• A brief report from the Embassy Row column of the September 2 issue of the Washington Times by James Morrison: “Gays in Hungary”.

September 2

  • An op-ed by columnist Anne Applebaum in last Sunday’s Washington Post: “The Polish Prologue”.

  • report by Deborah Dietsch in last Sunday’s Washington Times on the research of Ms. Nancy Yeide of the National Gallery of Art on art stolen in Nazi-occupied Europe: “ART: Sleuthing for looted paintings”.

  • commentary by Helle Dale of the Heritage Foundation in the September 1, 2009 issue of the Washington Times: “Obama not smooth on Gdansk”.

August 29

  • An article from The Economist with the title: “Frost bite” ‘Icy relations between Hungary and Slovakia turn even frostier’.

  • report from Jon Ward in the August 25 issue of the Washington Times: “Obama’s term ‘empire of envoys’. Matthew Mosk and David R. Sands contributed to the report.

  • In the same issue, a book review by Sol Schindler: “Major Farran’s Hat”. 
    The book is “Major Farran’s Hat: The Untold Story of the Struggle to Establish the Jewish State” by David Cesarini, Da Capo Press, $26, 302 p. illus.

August 25

  • An op-ed by columnist Masha Lipman in yesterday’s Washington Post: “Where Violence Flourishes”.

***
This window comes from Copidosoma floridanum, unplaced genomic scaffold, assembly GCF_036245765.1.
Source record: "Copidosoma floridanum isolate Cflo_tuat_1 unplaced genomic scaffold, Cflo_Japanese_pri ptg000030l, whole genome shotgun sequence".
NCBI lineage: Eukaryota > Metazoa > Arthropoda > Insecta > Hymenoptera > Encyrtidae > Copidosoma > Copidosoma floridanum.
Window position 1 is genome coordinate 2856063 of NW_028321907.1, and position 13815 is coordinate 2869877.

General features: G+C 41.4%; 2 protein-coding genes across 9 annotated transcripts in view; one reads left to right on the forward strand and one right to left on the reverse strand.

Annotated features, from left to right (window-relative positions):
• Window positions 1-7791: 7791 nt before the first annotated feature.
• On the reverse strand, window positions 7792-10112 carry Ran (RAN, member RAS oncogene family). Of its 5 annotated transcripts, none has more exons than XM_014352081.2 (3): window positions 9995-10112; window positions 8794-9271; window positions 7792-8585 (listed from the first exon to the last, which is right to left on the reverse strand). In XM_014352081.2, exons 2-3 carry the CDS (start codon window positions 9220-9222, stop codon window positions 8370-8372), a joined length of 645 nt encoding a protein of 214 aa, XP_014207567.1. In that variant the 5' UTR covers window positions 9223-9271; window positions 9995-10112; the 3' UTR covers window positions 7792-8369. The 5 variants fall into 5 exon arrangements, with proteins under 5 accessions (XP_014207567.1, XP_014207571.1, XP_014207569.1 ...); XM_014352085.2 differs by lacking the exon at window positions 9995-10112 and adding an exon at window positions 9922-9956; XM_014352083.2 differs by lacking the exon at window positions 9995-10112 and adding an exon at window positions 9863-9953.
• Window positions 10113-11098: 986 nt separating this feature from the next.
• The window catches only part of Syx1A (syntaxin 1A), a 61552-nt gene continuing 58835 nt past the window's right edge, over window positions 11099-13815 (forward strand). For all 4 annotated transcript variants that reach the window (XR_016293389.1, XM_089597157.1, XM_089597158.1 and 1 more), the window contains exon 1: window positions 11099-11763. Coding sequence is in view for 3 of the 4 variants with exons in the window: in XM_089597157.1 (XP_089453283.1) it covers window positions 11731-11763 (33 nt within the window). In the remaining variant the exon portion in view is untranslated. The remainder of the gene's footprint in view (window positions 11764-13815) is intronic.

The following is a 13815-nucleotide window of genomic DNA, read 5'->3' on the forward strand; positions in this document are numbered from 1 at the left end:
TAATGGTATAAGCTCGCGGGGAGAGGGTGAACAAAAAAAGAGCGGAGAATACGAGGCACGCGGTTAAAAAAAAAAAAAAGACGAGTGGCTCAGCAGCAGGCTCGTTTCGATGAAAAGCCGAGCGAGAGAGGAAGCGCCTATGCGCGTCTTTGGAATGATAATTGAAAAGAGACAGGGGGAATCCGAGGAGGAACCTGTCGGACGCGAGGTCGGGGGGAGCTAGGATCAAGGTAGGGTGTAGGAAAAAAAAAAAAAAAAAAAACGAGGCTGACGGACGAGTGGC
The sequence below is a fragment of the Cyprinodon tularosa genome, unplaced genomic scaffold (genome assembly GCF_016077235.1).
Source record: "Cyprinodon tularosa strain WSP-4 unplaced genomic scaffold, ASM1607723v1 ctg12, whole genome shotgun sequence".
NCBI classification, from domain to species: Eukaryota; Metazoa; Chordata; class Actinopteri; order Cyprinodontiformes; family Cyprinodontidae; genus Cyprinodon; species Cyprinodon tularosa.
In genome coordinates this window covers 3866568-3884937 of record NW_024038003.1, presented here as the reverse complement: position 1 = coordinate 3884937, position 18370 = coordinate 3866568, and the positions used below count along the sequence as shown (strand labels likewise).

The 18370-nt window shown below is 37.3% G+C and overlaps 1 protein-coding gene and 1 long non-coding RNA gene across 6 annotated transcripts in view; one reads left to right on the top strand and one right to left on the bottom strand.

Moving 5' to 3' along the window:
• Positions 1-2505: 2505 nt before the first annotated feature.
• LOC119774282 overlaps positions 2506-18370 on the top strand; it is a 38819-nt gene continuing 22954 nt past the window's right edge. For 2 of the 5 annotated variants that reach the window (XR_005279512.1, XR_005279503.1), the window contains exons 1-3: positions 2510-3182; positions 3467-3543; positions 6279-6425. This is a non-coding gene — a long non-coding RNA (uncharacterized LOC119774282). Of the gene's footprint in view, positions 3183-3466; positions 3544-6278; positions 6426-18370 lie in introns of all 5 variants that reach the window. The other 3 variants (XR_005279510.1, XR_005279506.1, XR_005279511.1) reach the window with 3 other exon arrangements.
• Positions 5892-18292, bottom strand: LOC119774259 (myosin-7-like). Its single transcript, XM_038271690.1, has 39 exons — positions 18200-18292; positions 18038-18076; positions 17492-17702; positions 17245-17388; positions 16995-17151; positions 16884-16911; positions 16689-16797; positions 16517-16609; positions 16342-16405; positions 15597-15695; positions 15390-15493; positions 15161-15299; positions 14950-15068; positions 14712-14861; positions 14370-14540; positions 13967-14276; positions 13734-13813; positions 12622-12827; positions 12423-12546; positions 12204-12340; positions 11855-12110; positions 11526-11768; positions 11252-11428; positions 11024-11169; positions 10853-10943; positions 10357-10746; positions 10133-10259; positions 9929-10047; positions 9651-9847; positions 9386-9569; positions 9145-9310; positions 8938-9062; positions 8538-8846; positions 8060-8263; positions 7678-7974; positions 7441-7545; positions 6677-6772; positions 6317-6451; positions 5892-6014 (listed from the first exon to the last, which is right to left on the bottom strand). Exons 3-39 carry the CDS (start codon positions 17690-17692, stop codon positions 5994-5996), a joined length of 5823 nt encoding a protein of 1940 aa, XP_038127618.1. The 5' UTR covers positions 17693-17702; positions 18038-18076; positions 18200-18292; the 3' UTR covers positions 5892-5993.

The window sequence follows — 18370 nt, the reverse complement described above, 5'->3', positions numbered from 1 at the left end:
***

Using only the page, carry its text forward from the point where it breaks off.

• From Sunday’s Washington Post, a report by T.R. Reid: “5 Myths About Health Care Around the World”.

  • As the school year starts, a psychologist argues that teaching and learning requires substantial preparation and involvement on part of educators and parents. From Sunday’s Washington Times, Gabriella Boston reports: “Kid’s brains not ready for analytical thought”.

August 19

  • An article in today’s Washington Post by Adam Bernstein on the passing of reporter Robert D. Novak (1931-2009): “Combative Writer Broke High Stake Scoops”.

  • In the same issue, fellow columnist David Broder comments on Robert Novak: “The Company Bob Novak kept”.

  • From last Sunday’s Washington Times, a report by Ann Geracimos on the new director of the National Institutes of Health, Dr. Francis S. Collins: “NIH Director Speaks ‘Language of God’ “.

August 7

  • An article from the August 6 issue of The Washington Times by Robert Barr: “Britain’s last WWI vet to be honored at funeral”.

  • Two book reviews from the same paper:
    One by Doug Bandow. The book is “First Do No Harm: Humanitarian Intervention and the Destruction of Yugoslavia” by David N. Gibbs, Vanderbuilt U. Press, $27.95, 327 p.

  • The other is by Martin Sieff, with a review entitled: “When Charles met Suleyman”.
    The book is “Defenders of the Faith” by James Reston Jr., Penguin Press, $29.95, 407 p.
    There is a reference to the battle of Mohacs in Hungary.

July 29